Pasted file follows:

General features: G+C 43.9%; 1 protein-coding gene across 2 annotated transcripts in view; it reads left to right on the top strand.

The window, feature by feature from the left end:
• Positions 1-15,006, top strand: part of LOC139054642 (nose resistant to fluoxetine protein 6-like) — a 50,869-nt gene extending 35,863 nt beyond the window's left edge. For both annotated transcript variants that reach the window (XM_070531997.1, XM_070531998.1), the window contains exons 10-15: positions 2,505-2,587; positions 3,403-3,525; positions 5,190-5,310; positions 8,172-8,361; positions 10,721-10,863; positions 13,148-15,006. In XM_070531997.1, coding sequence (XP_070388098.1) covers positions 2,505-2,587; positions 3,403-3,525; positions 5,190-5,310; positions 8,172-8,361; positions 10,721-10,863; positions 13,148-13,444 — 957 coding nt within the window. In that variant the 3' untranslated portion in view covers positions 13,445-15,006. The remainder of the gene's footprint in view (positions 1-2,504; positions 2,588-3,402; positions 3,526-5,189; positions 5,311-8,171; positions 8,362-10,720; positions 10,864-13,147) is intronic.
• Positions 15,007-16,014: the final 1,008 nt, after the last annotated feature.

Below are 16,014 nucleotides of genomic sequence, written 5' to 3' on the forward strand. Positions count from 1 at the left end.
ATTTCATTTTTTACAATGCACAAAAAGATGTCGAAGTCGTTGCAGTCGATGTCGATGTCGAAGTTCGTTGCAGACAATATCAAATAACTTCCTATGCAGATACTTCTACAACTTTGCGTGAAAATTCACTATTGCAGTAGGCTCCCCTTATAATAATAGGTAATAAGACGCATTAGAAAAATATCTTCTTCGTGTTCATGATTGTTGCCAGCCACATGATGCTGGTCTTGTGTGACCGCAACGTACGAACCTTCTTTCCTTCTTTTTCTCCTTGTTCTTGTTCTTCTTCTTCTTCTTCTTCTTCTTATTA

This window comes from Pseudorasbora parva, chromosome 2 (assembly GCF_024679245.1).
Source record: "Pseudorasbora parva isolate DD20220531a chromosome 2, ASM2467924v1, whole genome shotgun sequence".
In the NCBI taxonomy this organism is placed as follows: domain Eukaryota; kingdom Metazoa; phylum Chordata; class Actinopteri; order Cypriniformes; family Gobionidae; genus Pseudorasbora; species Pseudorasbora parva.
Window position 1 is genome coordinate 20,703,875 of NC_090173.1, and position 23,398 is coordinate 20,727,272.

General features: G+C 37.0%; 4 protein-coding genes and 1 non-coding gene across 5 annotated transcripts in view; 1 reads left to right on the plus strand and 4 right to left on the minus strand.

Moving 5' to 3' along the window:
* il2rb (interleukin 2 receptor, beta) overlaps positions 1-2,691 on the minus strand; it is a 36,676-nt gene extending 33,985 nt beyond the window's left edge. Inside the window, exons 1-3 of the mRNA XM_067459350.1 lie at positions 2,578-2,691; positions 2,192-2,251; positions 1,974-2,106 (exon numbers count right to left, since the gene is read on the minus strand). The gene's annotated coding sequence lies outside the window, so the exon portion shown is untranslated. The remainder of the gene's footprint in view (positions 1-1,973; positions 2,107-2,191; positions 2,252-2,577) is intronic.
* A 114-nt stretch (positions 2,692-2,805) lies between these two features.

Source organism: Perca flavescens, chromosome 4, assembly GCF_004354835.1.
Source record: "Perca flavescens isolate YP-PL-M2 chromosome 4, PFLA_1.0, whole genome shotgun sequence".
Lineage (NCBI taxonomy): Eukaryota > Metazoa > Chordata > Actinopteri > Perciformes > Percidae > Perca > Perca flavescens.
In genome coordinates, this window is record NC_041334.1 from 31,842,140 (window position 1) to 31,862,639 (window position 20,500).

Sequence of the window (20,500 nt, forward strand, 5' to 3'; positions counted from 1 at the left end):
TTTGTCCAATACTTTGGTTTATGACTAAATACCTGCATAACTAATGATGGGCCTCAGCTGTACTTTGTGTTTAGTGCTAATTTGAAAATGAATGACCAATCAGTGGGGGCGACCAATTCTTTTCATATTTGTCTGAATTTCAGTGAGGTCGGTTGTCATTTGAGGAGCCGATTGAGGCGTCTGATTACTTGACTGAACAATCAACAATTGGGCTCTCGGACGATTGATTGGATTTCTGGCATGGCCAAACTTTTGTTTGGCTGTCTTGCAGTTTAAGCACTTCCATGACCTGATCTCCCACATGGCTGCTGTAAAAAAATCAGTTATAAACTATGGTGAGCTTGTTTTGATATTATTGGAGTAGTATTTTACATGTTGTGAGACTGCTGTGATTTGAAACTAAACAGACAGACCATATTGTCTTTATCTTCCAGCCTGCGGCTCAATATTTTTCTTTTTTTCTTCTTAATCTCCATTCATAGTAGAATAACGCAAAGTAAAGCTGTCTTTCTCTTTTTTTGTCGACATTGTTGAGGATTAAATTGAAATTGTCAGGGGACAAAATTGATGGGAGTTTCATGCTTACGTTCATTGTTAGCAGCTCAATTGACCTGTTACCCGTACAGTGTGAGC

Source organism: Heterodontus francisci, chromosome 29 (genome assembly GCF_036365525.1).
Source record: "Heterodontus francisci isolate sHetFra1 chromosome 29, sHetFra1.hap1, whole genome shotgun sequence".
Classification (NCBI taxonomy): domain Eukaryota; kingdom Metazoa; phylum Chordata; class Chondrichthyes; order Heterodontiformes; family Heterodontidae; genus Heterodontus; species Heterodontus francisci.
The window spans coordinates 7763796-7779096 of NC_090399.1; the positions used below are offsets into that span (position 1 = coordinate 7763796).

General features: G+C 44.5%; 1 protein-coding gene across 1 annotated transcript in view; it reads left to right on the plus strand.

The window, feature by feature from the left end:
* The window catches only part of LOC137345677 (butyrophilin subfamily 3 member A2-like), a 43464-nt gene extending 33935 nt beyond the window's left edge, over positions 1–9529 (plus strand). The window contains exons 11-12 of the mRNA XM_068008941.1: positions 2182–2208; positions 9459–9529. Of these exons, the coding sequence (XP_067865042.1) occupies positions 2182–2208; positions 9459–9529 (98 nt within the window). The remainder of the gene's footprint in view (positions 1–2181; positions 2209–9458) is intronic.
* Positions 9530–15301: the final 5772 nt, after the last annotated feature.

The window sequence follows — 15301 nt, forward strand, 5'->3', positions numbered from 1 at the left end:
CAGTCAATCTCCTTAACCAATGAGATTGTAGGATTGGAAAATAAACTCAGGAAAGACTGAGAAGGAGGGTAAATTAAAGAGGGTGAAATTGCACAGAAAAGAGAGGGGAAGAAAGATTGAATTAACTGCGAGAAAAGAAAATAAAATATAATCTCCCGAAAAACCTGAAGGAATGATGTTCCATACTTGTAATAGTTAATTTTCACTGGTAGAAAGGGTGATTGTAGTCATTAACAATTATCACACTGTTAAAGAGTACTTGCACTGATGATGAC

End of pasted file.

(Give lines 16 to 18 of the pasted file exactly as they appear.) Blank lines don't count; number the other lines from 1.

Source record: "Perca flavescens isolate YP-PL-M2 chromosome 4, PFLA_1.0, whole genome shotgun sequence".
Lineage (NCBI taxonomy): Eukaryota > Metazoa > Chordata > Actinopteri > Perciformes > Percidae > Perca > Perca flavescens.
In genome coordinates, this window is record NC_041334.1 from 31,842,140 (window position 1) to 31,862,639 (window position 20,500).